The most recent redevelopment scheme in the area has prompted the establishment of the Save CQ activist campaign in opposition. Castlebrooke investments seeks to build yet more office space, apartments and two further hotels in the area formerly known as Royal Exchange. Save CQ activists oppose the development on the grounds that the widespread demolitions it would entail go against the distinct historical character of the area and would replace “independent business and arts organisations with generic retail and offices.” As is the case with most gentrification projects, it is the cultural and artistic character of the area in question that is used as a selling point by developers to entice affluent buyers into the area whilst the logic of gentrification simultaneously undermines the conditions of this local culture. This is evident in this case also, as seen in a recent attempt at a viral marketing campaign. A few weeks ago, buildings around the intersection of Donegal Street, Waring Street and North Street at the heart of the Cathedral Quarter began to be covered in black triangular stickers bearing the initials TBC. These stickers indeed spread like a virus - soon hundreds blighted building walls, prompting calls via social media for passers-by to tear them off. The stickers (and the Instagram page they direct to) point to an attempt to capture the aesthetics of an underground marketing campaign, perhaps for an artistic or musical venture. However, some digging from local activists proved this was not the case. The website affiliated with the slogan was registered to a London-based communications firm, Stepladder, which also employed local photographers to capture street art in the area, as well as images from the Belfast Culture Night event. These were then cropped and put onto the TBC Instagram account in stylised black and white. Local film-makers also confirmed that they were approached by Castlebrooke developments to capture “the creative vibe of Belfast” for promotional videos. Although no direct connection has been made, it is clear that there is a concerted effort from various parties to use the artistic image of the Cathedral Quarter to launder a trendy image for consumers while arts and artists themselves have suffered from defunding and struggle further with the increasing rents that such developments inevitably bring.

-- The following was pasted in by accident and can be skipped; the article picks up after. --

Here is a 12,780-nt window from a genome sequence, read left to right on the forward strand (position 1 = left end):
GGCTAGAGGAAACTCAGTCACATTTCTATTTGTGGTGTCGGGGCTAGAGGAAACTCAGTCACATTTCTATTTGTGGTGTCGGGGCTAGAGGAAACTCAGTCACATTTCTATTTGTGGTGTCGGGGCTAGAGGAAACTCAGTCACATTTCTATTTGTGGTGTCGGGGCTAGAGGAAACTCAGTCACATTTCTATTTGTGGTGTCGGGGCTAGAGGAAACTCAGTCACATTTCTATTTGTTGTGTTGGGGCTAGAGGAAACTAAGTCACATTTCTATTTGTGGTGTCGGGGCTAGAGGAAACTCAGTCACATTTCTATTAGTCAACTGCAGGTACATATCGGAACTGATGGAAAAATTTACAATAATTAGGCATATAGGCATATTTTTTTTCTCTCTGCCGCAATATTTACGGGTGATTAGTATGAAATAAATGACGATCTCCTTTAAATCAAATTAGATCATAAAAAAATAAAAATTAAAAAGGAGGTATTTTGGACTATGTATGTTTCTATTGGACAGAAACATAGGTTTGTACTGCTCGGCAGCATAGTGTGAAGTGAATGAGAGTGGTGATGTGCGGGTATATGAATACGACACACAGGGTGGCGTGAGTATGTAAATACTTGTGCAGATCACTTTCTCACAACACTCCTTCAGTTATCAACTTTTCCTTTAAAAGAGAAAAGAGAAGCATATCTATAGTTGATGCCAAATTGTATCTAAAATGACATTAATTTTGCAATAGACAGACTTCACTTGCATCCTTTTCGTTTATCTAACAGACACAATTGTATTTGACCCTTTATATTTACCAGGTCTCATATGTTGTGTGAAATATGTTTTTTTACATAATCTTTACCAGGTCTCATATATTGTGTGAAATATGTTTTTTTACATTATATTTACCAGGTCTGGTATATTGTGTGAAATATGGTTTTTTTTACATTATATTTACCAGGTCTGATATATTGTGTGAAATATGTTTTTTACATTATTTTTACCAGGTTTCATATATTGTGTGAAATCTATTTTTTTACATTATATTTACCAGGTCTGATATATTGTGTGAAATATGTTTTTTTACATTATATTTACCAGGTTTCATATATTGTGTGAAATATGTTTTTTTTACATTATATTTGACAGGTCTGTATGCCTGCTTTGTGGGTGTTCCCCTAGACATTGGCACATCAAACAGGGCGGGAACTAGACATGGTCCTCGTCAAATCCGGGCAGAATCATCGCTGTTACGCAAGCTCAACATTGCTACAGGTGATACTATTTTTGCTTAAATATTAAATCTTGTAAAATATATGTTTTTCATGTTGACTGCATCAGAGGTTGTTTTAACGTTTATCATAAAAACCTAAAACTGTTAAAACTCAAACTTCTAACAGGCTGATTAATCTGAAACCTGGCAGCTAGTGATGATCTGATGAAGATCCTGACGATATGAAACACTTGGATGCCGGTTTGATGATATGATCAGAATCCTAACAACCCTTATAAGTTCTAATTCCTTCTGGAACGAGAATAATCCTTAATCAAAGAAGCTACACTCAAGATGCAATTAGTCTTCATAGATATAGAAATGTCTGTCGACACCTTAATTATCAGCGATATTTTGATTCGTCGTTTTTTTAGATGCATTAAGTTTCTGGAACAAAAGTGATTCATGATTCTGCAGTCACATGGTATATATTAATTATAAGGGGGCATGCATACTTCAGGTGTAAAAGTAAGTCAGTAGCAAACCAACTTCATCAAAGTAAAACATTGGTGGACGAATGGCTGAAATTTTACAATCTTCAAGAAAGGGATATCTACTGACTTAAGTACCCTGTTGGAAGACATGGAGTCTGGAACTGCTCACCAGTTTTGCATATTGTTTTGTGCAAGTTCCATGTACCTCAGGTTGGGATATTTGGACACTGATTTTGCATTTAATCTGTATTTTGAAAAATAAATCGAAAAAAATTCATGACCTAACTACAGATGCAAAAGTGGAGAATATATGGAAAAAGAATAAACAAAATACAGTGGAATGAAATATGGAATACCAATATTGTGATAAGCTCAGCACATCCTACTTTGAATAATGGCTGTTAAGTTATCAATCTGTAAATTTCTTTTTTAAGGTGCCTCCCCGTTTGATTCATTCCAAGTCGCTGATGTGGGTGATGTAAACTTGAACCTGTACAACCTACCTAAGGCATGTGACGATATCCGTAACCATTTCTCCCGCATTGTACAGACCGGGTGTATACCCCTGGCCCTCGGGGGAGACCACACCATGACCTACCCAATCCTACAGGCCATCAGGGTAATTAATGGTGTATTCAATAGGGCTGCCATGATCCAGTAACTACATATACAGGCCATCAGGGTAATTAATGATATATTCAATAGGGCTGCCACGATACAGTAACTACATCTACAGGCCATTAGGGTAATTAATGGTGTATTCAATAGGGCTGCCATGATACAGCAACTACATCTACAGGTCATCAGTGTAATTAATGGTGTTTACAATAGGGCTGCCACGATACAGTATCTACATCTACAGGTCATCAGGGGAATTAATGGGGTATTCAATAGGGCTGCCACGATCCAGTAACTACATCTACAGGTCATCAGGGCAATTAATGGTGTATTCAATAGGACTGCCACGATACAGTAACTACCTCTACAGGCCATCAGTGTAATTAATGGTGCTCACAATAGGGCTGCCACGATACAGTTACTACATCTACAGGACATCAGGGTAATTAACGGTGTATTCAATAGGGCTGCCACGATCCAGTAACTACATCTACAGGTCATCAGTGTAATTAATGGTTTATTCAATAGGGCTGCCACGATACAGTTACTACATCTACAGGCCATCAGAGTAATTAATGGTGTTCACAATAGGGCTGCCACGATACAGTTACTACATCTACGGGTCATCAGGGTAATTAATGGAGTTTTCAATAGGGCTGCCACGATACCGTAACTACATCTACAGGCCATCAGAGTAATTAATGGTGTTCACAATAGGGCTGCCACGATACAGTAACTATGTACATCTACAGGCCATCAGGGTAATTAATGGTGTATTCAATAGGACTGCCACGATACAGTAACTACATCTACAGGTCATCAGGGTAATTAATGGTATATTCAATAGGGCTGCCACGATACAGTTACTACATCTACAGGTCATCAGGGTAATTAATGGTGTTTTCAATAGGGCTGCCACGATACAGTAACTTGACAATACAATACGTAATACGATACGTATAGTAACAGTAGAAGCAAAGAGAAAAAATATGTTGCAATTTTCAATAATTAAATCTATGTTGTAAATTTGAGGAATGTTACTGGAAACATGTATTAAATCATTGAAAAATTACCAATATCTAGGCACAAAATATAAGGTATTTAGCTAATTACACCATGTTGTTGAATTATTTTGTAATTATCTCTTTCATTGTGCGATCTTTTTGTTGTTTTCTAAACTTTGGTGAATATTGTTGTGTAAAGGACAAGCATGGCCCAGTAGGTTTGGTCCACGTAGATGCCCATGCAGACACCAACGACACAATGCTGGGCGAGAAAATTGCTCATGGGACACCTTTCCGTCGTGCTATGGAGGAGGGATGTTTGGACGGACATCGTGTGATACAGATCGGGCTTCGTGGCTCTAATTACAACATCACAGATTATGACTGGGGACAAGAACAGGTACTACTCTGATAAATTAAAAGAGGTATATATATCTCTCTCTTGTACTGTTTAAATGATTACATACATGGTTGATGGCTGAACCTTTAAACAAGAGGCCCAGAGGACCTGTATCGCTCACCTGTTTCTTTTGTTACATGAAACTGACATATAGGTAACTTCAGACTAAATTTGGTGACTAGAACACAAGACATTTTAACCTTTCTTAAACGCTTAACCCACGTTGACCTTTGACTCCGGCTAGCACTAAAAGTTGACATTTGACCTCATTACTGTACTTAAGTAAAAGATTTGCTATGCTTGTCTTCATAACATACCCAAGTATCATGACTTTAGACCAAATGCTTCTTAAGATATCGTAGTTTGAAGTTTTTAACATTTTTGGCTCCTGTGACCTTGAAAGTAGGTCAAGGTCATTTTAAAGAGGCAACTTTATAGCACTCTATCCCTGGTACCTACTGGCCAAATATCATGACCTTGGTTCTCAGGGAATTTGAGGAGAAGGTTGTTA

The blog by a local activist Adam Turkington makes frequent reference to companies and executives being London-based, characterising them as outsiders to Belfast. I think that this is something to be somewhat wary of. Of course, it is likely that executives behind these projects have spent no considerable time in Belfast and seek only to appropriate an idealised image of it for corporate profit. However, the danger of characterising these machinations into a parochial narrative is troublesome and one that activists need to be careful with. If anyone knows about the struggles of trying to subsist in an area being gouged by gentrifying profiteers, it is people living in London. Although campaign groups and their conflicts with developers are often covered as local issues in media, there are enough similarities in the general blueprint of how such plans are carried out that activists from across the country (and indeed the globe) can learn from each other’s struggles. Indeed, as Smith argues, gentrification needs to be understood both through the analysis of local housing markets and through an understanding of uneven development within the national and even global economy.5 Thus, building networks of solidarity is vital. Furthermore, it is important to tease out how gentrification projects in various cities across the country are linked. As London becomes increasingly expensive and unliveable for millions of ordinary people, attempts to sell regional cities such as Belfast as a more affordable alternative increase. Thus, the speculative developments and luxury properties in London - which are sold to international investors to be left empty as they accumulate value and which make accommodation increasingly unaffordable for workers in the city – begets developments such as those we have seen in Belfast in an attempt to ‘modernise’ the city and appeal to the ever-expanding market of those who cannot afford to live comfortably in the capital. Moreover, the question is not only one of people being priced out of London within a context of both global and national uneven and combined development but one of capital itself being “priced out” and needing to find other rent gaps to exploit.